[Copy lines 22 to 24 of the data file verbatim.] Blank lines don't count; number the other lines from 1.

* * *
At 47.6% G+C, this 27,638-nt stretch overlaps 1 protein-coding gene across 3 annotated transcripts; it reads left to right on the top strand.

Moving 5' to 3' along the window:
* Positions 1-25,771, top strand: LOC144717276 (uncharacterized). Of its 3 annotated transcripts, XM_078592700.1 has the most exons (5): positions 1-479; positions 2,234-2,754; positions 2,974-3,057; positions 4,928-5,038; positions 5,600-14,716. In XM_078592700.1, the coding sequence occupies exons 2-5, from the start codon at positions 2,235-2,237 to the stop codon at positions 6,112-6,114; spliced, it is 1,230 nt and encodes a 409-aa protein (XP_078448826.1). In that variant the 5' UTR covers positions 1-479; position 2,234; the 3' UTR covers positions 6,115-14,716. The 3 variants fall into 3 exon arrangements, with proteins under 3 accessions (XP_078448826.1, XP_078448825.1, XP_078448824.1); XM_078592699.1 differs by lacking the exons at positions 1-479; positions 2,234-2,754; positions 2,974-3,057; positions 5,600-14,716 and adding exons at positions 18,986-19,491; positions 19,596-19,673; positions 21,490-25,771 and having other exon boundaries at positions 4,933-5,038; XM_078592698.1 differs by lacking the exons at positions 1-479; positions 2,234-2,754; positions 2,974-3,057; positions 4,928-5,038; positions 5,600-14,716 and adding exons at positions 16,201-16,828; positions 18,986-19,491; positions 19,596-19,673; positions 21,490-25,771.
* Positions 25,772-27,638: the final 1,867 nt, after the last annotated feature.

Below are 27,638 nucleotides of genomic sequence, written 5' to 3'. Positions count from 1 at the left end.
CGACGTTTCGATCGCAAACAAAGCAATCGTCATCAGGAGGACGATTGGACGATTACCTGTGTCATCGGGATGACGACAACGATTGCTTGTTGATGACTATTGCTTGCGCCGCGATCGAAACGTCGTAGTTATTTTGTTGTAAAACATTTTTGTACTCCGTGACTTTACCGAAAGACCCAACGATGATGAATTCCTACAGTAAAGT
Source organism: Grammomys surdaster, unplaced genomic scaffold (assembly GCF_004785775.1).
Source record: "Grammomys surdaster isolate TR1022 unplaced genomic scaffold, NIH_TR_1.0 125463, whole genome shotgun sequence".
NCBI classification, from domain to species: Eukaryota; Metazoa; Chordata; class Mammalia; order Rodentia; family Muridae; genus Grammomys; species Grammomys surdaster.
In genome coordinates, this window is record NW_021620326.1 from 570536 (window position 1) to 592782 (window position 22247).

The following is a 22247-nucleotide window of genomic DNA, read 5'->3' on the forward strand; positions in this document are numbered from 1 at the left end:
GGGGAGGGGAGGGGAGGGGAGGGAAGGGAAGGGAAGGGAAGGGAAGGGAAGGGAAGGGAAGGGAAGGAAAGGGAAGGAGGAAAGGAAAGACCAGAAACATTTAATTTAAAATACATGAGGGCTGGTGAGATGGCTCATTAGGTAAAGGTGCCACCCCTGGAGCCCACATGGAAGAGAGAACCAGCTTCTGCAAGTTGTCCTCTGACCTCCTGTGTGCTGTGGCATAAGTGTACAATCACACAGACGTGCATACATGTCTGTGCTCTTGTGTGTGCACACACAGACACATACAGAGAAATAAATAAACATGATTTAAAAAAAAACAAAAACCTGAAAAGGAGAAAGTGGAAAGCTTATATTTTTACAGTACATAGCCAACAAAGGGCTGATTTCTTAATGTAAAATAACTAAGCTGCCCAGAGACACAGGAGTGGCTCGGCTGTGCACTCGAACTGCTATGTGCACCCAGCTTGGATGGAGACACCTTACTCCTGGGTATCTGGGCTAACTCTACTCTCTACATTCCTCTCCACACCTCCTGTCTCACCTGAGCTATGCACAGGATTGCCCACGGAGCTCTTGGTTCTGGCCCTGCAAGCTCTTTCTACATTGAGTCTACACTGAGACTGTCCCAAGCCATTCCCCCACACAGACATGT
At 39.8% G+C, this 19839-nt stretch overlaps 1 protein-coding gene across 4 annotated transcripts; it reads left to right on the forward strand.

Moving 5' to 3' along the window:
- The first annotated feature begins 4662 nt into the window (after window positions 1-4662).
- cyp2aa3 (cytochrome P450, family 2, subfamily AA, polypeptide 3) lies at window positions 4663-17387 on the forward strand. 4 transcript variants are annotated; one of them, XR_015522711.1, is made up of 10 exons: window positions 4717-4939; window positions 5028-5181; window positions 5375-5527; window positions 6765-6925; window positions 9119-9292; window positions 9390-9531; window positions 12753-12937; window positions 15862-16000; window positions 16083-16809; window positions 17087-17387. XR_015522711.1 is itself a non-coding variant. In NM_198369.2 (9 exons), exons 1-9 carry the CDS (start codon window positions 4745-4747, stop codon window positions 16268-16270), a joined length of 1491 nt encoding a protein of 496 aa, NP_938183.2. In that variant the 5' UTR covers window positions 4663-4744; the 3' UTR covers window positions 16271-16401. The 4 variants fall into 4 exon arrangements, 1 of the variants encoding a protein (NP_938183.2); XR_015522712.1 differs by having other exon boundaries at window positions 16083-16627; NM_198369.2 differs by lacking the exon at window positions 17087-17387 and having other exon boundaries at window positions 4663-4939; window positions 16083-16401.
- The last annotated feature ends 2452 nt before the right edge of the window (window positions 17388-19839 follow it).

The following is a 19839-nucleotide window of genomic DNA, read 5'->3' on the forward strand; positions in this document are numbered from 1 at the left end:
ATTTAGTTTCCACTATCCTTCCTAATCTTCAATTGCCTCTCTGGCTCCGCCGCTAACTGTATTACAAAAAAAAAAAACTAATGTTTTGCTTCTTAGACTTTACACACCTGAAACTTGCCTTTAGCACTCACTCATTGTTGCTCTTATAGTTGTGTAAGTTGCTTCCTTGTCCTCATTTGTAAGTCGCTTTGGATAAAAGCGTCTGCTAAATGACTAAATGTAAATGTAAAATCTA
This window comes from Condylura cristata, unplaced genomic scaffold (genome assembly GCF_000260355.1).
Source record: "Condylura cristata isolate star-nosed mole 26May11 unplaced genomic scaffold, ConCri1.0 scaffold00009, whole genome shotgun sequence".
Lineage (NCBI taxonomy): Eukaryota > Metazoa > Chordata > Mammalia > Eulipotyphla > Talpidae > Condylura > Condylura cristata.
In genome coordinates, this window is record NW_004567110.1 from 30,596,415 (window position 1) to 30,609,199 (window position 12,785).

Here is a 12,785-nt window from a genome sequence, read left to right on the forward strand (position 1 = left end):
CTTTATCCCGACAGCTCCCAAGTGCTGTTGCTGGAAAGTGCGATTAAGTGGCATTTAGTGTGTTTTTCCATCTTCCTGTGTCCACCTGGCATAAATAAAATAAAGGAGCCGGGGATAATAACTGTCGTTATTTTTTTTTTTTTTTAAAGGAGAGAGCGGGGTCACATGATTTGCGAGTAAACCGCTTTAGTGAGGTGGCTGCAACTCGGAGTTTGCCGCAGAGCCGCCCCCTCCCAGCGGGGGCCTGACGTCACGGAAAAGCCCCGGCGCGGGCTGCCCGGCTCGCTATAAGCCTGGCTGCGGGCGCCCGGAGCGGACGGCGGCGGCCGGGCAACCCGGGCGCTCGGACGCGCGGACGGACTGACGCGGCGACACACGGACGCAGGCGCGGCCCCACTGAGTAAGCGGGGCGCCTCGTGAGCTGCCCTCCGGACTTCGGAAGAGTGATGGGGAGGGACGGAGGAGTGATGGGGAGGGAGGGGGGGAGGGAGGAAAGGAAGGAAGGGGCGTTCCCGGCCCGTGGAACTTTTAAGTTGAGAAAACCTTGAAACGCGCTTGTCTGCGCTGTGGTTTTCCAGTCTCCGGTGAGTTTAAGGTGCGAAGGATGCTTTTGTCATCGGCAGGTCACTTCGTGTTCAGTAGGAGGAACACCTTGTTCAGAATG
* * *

Lineage (NCBI taxonomy): Eukaryota > Metazoa > Chordata > Mammalia > Eulipotyphla > Talpidae > Condylura > Condylura cristata.
In genome coordinates, this window is record NW_004567110.1 from 30,596,415 (window position 1) to 30,609,199 (window position 12,785).

Here is a 12,785-nt window from a genome sequence, read left to right on the forward strand (position 1 = left end):